Founding Director Neil Sampson shines a light on Solar Gates UK and its business innovations that have been possible in no small part thanks to the support of the Kent and Medway Business Fund (KMBF).
Since the scheme began in 2012, it has helped 384 companies, 3,700 jobs have been created as a result, 1,400 jobs protected and in total £68m has been awarded.
Neil said: “The assistance from KMBF in the first place, back in 2017, gave us our first break. The banks had said no and I didn’t have any money myself. KMBF gave us a chance, and what felt like an awful lot of money at the time, which allowed us to invoke that creativity, give us some breathing space from wondering where the next penny was coming from, and make a difference.”
There are five things that make Solar Gates stand out from the crowd, as Neil explains:
At Solar Gates a third of our staff are ex-addicts or ex-offenders
Having been given the opportunity to grow by KMBF, it was important to Neil to put something back to society in return.
He says: “It has been a natural evolution. Because we are focused on finding the best person for the job, some came with a backstory. We had a chat with a local prison and technically it is slightly harder than whacking an advert in the paper. You have to consider police checks and vetting and needing to adhere to license conditions. But the benefits when it works are loyalty and retention, which far outweigh what you might usually expect.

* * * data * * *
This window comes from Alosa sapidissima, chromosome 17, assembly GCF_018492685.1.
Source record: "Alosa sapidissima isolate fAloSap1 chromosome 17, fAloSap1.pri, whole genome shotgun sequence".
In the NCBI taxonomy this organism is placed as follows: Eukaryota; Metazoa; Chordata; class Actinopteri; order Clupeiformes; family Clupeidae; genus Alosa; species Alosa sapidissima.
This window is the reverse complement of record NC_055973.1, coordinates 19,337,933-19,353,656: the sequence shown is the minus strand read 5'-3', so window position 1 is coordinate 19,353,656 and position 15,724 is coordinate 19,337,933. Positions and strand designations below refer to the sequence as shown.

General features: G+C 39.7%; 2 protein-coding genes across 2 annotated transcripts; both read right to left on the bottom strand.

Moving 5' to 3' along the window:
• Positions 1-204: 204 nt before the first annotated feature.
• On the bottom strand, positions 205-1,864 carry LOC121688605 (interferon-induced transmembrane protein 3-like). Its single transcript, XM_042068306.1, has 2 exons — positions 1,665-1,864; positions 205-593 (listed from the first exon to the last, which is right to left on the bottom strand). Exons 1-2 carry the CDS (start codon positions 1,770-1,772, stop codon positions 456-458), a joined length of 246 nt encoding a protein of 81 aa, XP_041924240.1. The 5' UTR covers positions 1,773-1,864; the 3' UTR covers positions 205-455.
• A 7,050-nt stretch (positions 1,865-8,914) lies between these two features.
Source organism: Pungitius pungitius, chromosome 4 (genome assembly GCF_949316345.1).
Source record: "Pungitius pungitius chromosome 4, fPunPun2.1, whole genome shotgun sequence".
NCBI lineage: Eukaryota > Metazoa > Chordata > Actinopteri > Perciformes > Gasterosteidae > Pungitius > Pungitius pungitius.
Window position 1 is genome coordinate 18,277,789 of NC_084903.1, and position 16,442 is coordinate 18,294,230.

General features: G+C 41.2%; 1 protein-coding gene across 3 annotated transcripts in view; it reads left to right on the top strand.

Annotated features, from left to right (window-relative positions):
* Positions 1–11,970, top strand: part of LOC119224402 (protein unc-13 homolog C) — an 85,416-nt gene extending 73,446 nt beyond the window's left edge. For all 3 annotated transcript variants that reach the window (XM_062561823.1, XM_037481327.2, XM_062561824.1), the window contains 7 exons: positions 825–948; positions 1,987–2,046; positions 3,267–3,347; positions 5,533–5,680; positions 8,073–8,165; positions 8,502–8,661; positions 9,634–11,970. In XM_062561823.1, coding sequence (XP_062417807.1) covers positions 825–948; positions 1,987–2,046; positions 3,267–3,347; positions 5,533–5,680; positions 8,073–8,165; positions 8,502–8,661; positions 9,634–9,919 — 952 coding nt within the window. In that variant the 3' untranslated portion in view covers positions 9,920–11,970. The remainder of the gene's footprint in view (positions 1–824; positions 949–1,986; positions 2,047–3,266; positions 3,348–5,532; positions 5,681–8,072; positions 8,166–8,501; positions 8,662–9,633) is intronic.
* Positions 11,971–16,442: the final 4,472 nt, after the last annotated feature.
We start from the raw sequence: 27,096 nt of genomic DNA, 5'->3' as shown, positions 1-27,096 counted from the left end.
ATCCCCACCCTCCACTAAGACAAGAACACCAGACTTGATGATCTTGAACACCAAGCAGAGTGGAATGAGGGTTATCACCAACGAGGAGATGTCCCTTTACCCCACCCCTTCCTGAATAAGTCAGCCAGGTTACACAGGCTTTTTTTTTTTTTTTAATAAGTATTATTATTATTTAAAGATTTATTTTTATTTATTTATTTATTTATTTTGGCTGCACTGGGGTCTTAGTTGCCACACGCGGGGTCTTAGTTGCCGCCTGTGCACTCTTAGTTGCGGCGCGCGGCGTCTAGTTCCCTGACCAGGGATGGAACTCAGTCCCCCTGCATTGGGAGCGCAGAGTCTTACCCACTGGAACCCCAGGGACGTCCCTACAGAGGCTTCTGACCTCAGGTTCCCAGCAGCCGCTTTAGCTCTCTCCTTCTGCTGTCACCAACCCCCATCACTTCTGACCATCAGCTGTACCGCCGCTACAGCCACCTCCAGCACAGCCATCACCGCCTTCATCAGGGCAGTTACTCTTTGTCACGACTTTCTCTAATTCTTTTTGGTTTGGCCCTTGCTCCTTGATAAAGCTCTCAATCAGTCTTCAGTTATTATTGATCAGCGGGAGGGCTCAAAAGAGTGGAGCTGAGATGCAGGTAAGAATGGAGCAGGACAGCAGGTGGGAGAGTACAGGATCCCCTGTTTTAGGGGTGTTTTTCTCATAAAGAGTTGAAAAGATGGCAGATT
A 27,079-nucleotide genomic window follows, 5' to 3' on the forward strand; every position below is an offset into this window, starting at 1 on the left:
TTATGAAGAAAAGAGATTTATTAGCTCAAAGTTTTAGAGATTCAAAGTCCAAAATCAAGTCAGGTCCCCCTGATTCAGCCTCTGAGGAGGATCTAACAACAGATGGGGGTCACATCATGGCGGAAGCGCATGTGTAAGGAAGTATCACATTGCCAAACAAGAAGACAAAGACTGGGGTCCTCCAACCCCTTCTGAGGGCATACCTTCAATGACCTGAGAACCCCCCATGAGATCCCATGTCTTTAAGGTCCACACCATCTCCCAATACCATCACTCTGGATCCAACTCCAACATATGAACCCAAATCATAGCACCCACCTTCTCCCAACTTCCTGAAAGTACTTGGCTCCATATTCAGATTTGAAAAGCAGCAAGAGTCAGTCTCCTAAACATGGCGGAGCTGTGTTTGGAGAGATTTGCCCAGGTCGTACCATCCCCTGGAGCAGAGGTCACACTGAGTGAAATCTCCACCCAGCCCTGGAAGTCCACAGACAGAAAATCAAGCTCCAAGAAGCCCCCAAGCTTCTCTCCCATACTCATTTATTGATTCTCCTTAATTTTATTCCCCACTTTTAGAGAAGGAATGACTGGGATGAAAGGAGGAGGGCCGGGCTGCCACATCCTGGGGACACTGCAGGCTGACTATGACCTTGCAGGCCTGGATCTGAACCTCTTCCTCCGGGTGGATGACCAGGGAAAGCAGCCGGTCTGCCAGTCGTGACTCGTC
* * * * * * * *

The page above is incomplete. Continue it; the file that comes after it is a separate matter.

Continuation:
“There are some 50,000 people a year leaving prison, with perhaps a fifth of those ready for work. There is an employment crisis, and this is an untapped resource. The block is perception and policies and protocols.
“We had been living hand to mouth as a business, but the KMBF loan gave us some financial breathing space which allowed some creativity to bubble up. That included product innovation and committing to working with former prisoners and offenders, and that works both ways.
“I was looking at it from one angle; I need a good employee, I’ve got a good employee and that’s great. To hear one staff member say she was contemplating taking her own life on release and then she moved from ‘merely surviving to thriving’ simply because of a job that led to relocation and a new life, that makes a difference. She also went on to receive a Highways Heroes award."
We keep bees and we love our honey
“I thought this would be great fun five years ago. I went on a course, bought some equipment and a load of bees and two queens. You tip them into the hives, they made themselves at home and decided to stay. Two hives then became six at the back of our building and we then started to harvest the honey and give it away at shows and to clients.